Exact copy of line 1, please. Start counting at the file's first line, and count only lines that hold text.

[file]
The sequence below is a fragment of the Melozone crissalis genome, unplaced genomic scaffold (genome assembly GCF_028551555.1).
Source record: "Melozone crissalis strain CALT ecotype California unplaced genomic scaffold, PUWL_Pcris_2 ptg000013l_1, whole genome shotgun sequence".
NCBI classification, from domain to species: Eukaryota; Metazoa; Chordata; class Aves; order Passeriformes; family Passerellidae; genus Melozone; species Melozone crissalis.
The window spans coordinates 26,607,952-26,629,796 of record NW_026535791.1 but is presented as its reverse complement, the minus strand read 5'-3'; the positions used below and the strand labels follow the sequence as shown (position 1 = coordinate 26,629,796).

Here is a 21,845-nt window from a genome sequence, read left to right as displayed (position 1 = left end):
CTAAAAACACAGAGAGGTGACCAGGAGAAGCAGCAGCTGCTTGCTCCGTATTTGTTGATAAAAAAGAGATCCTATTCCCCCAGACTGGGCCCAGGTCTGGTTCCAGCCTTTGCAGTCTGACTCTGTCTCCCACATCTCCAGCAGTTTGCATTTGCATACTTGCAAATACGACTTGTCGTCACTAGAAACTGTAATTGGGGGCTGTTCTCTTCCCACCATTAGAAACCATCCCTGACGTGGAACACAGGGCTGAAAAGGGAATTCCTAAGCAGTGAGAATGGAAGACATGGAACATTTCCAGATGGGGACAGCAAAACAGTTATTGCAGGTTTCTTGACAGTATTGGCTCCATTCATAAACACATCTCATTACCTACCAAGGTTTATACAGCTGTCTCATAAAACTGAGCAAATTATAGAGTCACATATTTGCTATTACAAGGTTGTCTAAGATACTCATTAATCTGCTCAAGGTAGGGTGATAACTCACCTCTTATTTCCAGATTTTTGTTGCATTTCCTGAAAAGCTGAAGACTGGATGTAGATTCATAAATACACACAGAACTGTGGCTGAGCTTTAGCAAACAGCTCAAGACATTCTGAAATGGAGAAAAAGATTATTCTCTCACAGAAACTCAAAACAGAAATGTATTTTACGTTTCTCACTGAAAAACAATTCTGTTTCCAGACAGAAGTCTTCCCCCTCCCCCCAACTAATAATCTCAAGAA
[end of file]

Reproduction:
The sequence below is a fragment of the Melozone crissalis genome, unplaced genomic scaffold (genome assembly GCF_028551555.1).